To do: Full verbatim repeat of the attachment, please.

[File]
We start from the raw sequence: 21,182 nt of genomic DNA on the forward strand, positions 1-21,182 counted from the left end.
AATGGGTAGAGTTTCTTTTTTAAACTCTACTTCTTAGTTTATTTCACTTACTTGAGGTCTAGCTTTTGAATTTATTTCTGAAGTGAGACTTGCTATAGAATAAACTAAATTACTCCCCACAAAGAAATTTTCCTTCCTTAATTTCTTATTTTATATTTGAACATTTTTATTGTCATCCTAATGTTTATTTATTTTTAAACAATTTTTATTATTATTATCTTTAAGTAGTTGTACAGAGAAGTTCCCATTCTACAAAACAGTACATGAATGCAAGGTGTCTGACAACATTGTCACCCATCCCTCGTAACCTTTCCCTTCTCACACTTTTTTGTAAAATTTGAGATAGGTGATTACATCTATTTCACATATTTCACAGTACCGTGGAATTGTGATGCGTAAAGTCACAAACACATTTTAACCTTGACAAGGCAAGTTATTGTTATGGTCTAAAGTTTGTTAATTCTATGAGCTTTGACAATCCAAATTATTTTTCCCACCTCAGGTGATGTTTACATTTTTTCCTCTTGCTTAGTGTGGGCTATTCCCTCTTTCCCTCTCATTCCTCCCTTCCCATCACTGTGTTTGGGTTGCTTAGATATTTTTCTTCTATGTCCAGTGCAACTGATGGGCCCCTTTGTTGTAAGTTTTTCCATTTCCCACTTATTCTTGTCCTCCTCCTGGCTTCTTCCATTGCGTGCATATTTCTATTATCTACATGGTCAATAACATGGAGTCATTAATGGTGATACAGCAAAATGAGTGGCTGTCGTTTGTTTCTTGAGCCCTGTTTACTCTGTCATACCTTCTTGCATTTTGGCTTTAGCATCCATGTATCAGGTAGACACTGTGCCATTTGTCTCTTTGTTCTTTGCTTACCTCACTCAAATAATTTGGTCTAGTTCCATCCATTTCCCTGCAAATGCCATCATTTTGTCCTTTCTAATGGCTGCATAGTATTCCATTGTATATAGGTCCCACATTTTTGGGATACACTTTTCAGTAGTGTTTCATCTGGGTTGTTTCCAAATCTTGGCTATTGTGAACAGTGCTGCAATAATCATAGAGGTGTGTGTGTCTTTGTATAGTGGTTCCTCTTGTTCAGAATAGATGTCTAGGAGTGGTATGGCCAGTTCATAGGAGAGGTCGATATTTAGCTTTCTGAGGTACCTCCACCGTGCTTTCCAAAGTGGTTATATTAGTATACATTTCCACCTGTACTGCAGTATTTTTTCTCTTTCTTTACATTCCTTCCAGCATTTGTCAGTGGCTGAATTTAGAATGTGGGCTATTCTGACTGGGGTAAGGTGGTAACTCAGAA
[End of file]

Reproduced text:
We start from the raw sequence: 21,182 nt of genomic DNA on the forward strand, positions 1-21,182 counted from the left end.
AATGGGTAGAGTTTCTTTTTTAAACTCTACTTCTTAGTTTATTTCACTTACTTGAGGTCTAGCTTTTGAATTTATTTCTGAAGTGAGACTTGCTATAGAATAAACTAAATTACTCCCCACAAAGAAATTTTCCTTCCTTAATTTCTTATTTTATATTTGAACATTTTTATTGTCATCCTAATGTTTATTTATTTTTAAACAATTTTTATTATTATTATCTTTAAGTAGTTGTACAGAGAAGTTCCCATTCTACAAAACAGTACATGAATGCAAGGTGTCTGACAACATTGTCACCCATCCCTCGTAACCTTTCCCTTCTCACACTTTTTTGTAAAATTTGAGATAGGTGATTACATCTATTTCACATATTTCACAGTACCGTGGAATTGTGATGCGTAAAGTCACAAACACATTTTAACCTTGACAAGGCAAGTTATTGTTATGGTCTAAAGTTTGTTAATTCTATGAGCTTTGACAATCCAAATTATTTTTCCCACCTCAGGTGATGTTTACATTTTTTCCTCTTGCTTAGTGTGGGCTATTCCCTCTTTCCCTCTCATTCCTCCCTTCCCATCACTGTGTTTGGGTTGCTTAGATATTTTTCTTCTATGTCCAGTGCAACTGATGGGCCCCTTTGTTGTAAGTTTTTCCATTTCCCACTTATTCTTGTCCTCCTCCTGGCTTCTTCCATTGCGTGCATATTTCTATTATCTACATGGTCAATAACATGGAGTCATTAATGGTGATACAGCAAAATGAGTGGCTGTCGTTTGTTTCTTGAGCCCTGTTTACTCTGTCATACCTTCTTGCATTTTGGCTTTAGCATCCATGTATCAGGTAGACACTGTGCCATTTGTCTCTTTGTTCTTTGCTTACCTCACTCAAATAATTTGGTCTAGTTCCATCCATTTCCCTGCAAATGCCATCATTTTGTCCTTTCTAATGGCTGCATAGTATTCCATTGTATATAGGTCCCACATTTTTGGGATACACTTTTCAGTAGTGTTTCATCTGGGTTGTTTCCAAATCTTGGCTATTGTGAACAGTGCTGCAATAATCATAGAGGTGTGTGTGTCTTTGTATAGTGGTTCCTCTTGTTCAGAATAGATGTCTAGGAGTGGTATGGCCAGTTCATAGGAGAGGTCGATATTTAGCTTTCTGAGGTACCTCCACCGTGCTTTCCAAAGTGGTTATATTAGTATACATTTCCACCTGTACTGCAGTATTTTTTCTCTTTCTTTACATTCCTTCCAGCATTTGTCAGTGGCTGAATTTAGAATGTGGGCTATTCTGACTGGGGTAAGGTGGTAACTCAGAA